After testing countless racquets, you come to expect certain things. Pick up a frame with a particular head size, weight, beam width, and flex and there’s going to be a preconceived notion of how it will feel and perform. Just like sizing up an opponent in the warm up—he’s tall, so he probably cranks his serve—racquets can earn a label (maneuverable, soft, control-oriented, etc.) without ever hitting a ball. However, on occasion looks can be pleasantly deceiving.
When I held the Head Graphene Extreme Pro for the first time I made my own snap judgments. I figured it would fall into the category of “modern” midplus frames: High on power, spin, and swing speed; limited in flex and feel. And while it certainly contains some of those elements, it has traits that, in a positive way, separate it from its competition.
The most noticeable for me was the level of comfort. I had just assumed that with the RA rating (69), the thicker beam, and my experience with previous Graphene frames, that this racquet would at times feel too firm and tinny.
And I was dead wrong. At contact there was a nice level of muted crispness that I haven’t found in many of the frames with similar specs. That buzzing feeling that rears its ugly head on off-center hits—which happened infrequently thanks to the expansive sweet spot—wasn’t nearly as offensive as I expected. I wouldn’t necessarily call the Extreme Pro a comfort frame, but amongst its peers it certainly can hold that distinction.
I even think it had a friendlier feel than the Graphene Radical Pro, which I happen to like a lot. Part of that could be because eight of the 16 main strings of the Rad Pro is in the center of the frame, while the Extreme Pro has only six. I found greater control and pop from the Rad Pro, but the fewer strings in the sweet spot gave the Extreme Pro a more cushioned feel at impact, and greater spin potential.
With the lollipop-shaped head, the Extreme line was conceived as spin-friendly frames and the Graphene version continues that tradition. It won’t do it for you, but players who are adept at applying spin will find plenty of jump on their shots. The frame came strung with Head’s new Lynx polyester string, which has a nice balance of control and liveliness, keeping it in a nice neighborhood between stiff and springy. It seems well-suited for players who seek a more cushioned poly. They didn’t grab the ball quite as much as I like, but I still got lots of work on my strokes.
Which was helpful, because I found myself gravitating toward heavy spin shots with the Extreme Pro. It’s well-balanced with a manageable swingweight, making it easy to take big rips. But when I tried to flatten the ball out with more aggression I sometimes struggled with directional errors, and more frequently with distance control. Playing more nuanced shots—drop shots, sharp angles, transition balls—also weren’t as natural or successful.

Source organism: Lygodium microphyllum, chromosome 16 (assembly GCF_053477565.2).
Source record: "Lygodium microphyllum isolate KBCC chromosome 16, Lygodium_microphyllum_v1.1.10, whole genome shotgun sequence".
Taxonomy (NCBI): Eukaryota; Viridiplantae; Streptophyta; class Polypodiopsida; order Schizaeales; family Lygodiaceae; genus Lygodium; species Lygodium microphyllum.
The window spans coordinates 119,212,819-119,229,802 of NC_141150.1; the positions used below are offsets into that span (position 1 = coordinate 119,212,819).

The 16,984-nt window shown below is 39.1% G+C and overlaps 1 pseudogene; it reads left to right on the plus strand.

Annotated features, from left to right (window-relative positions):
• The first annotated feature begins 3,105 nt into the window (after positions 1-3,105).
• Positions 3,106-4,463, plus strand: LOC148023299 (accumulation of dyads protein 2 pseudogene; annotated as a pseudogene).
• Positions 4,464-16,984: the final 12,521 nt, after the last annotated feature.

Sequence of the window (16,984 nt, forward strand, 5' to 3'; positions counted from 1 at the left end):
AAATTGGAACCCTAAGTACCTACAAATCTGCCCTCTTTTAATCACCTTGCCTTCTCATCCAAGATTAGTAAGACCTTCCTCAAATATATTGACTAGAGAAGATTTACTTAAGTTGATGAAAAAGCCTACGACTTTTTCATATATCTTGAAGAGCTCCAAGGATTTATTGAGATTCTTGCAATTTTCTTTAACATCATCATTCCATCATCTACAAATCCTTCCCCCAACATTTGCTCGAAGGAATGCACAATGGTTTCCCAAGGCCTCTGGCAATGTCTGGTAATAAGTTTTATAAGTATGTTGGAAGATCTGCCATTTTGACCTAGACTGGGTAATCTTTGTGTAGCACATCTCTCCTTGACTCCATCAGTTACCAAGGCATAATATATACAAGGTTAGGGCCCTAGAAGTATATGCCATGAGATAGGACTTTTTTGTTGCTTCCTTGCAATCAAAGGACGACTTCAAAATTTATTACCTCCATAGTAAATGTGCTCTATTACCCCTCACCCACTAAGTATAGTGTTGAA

Once I got dialed in with my ground strokes, I found it far more effective to keep them deep with lots of topspin and net clearance. So while there’s power to be had with the Extreme Pro, I found it tempered by all the spin I needed. I couldn’t step on my shots as frequently as I normally would have, but they were plenty heavy and steady. In this regard, the Extreme Pro reminded me of the Prince Tour 100 (16x18), albeit with more pop and a little less flex and spin. And like that stick, I think the playing characteristics of the Extreme Pro will make it quite attractive to baseline counterpunchers.
In fact, while it’s not my preferred style of play, I produced some really good defense with the Extreme Pro. For me, that’s where the extra power and added stiffness showed up. Neutralizing buggy whip and squash shot forehands, and stretched out slice backhands were easy to produce with a limited swing and effort. Same was true for returns of big serves—a short backswing and solid contact was all that was needed to turn the tables.
My own serving was probably the least impressive aspect of the Extreme Pro. It wasn’t a bad experience; I just couldn’t find the right combination of pace and placement. When I ratcheted up the power, my control often wasn’t as sharp—I could hit bombs, or hit my spots, rarely both. Most frustrating was anytime I went big on the wide serve in the deuce court, my ball seemed to find the tape. However, I’m sure that would come after more time with the racquet. Kick serves, though, were easy to generate and very effective. Unless my opponent took several steps up or back, he was constantly making contact above his shoulders, resulting in passive returns.
Volleys were another aspect in which this frame surprised me. At just under 12 oz. it’s got plenty of backbone to deal with pace, and the large sweet spot, along with the comfortable response makes it very forgiving. I couldn’t be as precise as I would with a thinner, more flexible frame, but there was enough control and feel to do more than just drive the ball deep. Overall it just felt very solid at net, giving me lots of confidence to move forward to pressure my opponent.
After finishing a set in one of my testing sessions with the Extreme Pro I asked my playing partner if he’d like to give it a try. He’s a very steady baseliner with great defensive skills, but prefers lighter, more flexible frames. He picked it up, looked it over, and then rebuffed my offer, believing, like I did, the frame would be too unfriendly.
Don’t make the mistake of judging the Extreme Pro without giving it a try.
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